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Drinking Buddies

Director Joe Swanberg Stars Olivia Wilde, Jake Johnson, Anna Kendrick, Ron Livingston USA 2013 Language English 1hr 30mins Colour

Indie beer, hipsters, complicated romantic lives

This might be the most 2013 film that will be made. It’s set in a craft brewery. There’s a lot of facial hair*. People listening to acousticky stuff on vinyl. Americans drinking stout without feeling compelled to mention the Easter Rising. People who sell stuff at farmers’ markets. All that**.

The title characters are Kate (Olivia Wilde), who does sales, marketing and events at the Revolution Brewery, and Luke (Jake Johnson), who actually makes beer. They have lunch together every day, and hit the bar after work with the other work dudes (and other than Kate, they are dudes). They have private jokes. They’re like soulmates, man.

He’s in a long-term relationship with a special needs teacher (Anna Kendrick), she’s more recently with an older record producer (Ron Livingston). Both the other halves are (hiss) wine drinkers by preference. And the four of them go for a weekend in a cabin by a lake…

So, yes, this is an attempt to look at the When Harry Met Sally question of whether men and women can be friends, close friends. But let’s be clear, this isn’t a Jennifer Aniston movie, nor, despite the title, a sub-Judd Apatow one, nor is it much like the sitcoms in which assorted cast members do/have earned their keep***. For a while, despite all the baseball caps, it feels rather French, and not the good kind of French. Fortunately, it gets past that. It’s all unscripted – as have been the previous films made by Joe Swanberg, who came up as part of the mumblecore movement but seems to be edging closer to the mainstream – but it never has that self-conscious improvy vibe.

One of the key moments comes when Luke volunteers to help Kate move. You should never volunteer to help someone move. You’ll work like a bastard, probably damage yourself, and get no thanks because the person moving is traumatised by what they are doing. It’s a well-chosen, true-to-life moment.

A character-driven film like this one can stand or fall on the ending every bit as much as an action movie. I bought the ending. I liked the ending. It made me like the rest of the film more. It’s good, it’s smart, it’s grown-up(ish). But it did make me think maybe I needed to lose the beard.

*That poster lies: Johnson has a big beard – almost the full Saul – all the way through the movie.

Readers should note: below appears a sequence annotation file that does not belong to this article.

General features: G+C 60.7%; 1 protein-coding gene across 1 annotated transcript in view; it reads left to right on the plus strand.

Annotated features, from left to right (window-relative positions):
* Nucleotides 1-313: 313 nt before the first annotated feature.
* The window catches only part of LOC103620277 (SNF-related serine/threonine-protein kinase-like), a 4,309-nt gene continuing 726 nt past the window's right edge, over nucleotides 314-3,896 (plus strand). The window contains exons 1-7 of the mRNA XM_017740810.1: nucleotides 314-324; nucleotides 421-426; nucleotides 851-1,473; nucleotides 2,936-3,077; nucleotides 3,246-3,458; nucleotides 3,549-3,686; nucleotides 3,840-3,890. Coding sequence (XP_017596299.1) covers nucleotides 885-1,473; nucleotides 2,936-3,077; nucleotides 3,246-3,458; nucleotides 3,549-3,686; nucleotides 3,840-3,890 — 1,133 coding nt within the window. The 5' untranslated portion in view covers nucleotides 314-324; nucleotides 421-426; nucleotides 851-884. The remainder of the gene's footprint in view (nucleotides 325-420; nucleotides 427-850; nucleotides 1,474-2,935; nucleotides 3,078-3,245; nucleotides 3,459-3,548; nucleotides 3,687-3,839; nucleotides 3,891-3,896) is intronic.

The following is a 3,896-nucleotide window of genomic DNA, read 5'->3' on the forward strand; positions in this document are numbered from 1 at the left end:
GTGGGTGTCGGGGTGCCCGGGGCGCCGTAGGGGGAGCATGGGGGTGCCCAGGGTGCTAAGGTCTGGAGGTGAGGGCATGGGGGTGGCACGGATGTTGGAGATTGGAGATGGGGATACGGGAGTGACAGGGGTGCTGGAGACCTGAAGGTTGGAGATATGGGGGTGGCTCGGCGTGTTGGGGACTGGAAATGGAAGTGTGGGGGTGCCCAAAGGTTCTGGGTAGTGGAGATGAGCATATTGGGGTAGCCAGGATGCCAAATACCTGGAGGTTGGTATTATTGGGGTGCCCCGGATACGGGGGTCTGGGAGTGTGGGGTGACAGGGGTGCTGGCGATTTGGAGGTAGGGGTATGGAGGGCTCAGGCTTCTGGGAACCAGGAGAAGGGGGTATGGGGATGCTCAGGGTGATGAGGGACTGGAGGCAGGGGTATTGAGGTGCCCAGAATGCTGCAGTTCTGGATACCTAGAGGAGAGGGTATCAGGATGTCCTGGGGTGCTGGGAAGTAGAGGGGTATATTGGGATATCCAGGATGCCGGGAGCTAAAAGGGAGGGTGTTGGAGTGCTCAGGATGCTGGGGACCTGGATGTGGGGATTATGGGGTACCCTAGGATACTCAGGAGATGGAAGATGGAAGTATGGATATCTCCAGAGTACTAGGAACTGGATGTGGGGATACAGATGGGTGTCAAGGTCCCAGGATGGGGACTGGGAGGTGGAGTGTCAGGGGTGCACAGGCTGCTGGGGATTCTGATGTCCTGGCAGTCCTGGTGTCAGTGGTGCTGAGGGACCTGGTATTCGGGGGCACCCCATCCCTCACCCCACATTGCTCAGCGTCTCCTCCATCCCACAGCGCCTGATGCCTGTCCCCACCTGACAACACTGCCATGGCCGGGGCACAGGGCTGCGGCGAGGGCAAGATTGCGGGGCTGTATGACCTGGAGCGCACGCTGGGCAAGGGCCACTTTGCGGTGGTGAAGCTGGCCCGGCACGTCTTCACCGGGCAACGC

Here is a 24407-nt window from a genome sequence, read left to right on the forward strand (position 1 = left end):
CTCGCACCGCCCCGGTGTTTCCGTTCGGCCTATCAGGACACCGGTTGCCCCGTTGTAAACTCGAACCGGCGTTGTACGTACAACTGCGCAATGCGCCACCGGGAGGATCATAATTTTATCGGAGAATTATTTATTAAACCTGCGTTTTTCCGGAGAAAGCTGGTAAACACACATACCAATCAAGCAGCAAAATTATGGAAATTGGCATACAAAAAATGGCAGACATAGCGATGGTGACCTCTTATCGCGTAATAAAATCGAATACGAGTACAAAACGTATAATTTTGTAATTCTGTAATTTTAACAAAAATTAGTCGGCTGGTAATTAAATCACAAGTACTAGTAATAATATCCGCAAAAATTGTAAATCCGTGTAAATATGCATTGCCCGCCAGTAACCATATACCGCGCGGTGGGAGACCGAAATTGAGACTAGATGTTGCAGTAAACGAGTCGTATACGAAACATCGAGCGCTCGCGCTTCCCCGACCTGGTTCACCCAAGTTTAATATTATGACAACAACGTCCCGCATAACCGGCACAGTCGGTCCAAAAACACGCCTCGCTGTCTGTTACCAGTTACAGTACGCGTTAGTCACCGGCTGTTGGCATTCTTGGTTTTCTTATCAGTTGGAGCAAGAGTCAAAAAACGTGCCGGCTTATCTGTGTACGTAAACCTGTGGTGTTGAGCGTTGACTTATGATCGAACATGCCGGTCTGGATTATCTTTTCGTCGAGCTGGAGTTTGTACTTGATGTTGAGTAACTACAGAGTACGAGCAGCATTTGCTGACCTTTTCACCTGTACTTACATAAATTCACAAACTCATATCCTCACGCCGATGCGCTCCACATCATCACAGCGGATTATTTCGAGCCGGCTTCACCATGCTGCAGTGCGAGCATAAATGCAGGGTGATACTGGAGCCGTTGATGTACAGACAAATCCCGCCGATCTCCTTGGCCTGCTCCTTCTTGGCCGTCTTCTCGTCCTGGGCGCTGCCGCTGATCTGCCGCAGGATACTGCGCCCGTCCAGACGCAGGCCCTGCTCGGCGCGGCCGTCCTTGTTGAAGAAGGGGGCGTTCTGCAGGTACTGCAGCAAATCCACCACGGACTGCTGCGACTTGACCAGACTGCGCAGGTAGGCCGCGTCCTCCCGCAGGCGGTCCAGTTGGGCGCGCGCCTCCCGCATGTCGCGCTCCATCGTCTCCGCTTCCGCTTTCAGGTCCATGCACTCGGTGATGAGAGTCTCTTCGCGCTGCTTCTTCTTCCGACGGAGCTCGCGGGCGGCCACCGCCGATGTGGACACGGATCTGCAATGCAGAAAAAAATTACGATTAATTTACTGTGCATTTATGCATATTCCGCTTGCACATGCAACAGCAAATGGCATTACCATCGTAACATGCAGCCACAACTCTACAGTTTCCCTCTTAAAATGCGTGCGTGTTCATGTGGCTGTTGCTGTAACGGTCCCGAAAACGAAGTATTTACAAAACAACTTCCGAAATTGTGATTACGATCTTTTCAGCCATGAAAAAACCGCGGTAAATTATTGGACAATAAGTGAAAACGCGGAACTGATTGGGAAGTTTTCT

**Grrr, farmers’ markets. Jay Rayner is on the right lines, but he doesn’t go far enough.

***You might feel this is a bit of a busman’s holiday for Jake Johnson from playing a bartender trying to work out if he is in love with his flatmate in New Girl.

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Inside Llewyn Davis

Directors Joel Coen and Ethan Coen Stars Oscar Isaac, Carey Mulligan, Justin Timberlake USA/France 2013 Language English 1hr 45mins Colour

Splendid character study set in early 1960s bohemia from the Coen brothers

A few days in the life of folksinger Llewyn Davis in New York City, 1961. A few days that should be enough to extinguish any romanticism about the bohemian life, about the freedom from commitments of the chronic couch surfer, the refusal to be tied down being in practice the wearying obligation every other night to find some friend who you haven’t hit up for a favour recently.

And Llewyn (Oscar Isaac) is a bad guest, a terrible guest. Maybe because he is so tired, as he says, or maybe because he is, as his friend Jean (Carey Mulligan) says, a dick and an asshole, Llewyn consistently pisses on the laws of hospitality. Pretty much everything wrong you could do to people who have taken you in, fed you, given you endless never-to-be-repaid loans, he does. And yet they still try, still they forgive.

Why? Because Llewyn has his charms, because he is (somewhere underneath it all) obviously hurting, and not least, because he’s a good singer. That’s one of the big choices that the Coens have made here – Llewyn’s professional struggles are not because he’s deluded about his talent. As with O Brother, Where Art Thou?, the Coens are serious about the music – you don’t get bits of songs to illustrate the scene, you get them the whole way through. And the songs, the serious folk songs (all stuff that would have been around at the time) and a novelty possible hit one of them comes up with (written for the film), are all excellent.

Llewyn is heading for trouble in other ways, whether you are mystically inclined – almost every opportunity to generate good karma is spurned – or not – every time he has to make a small decision that might affect his future in a bigger way, he seems to get it wrong.

If that seems an awful of talking about one character, well, that’s the way the film works. I don’t think we ever leave Llewyn’s side – if he’s not in shot, he’s still in the room (or, for a long stretch of the film, in the car). And as such, the film rests substantially on the shoulders of previously none-too-famous Oscar Isaac*, and he’s just terrific, making sure that Llewyn is compellingly screwed-up rather than unbearable. The rest of the cast do a fine job, too – Mulligan, Justin Timberlake (oddly sounding a bit like Joe Pernice when singing folk songs) as Jim, her partner on and off stage, and a whole bunch of superb Coens minor characters (I loved the secretary at Llewyn’s record company, as played by  Sylvia Kauders). Not to mention the cat.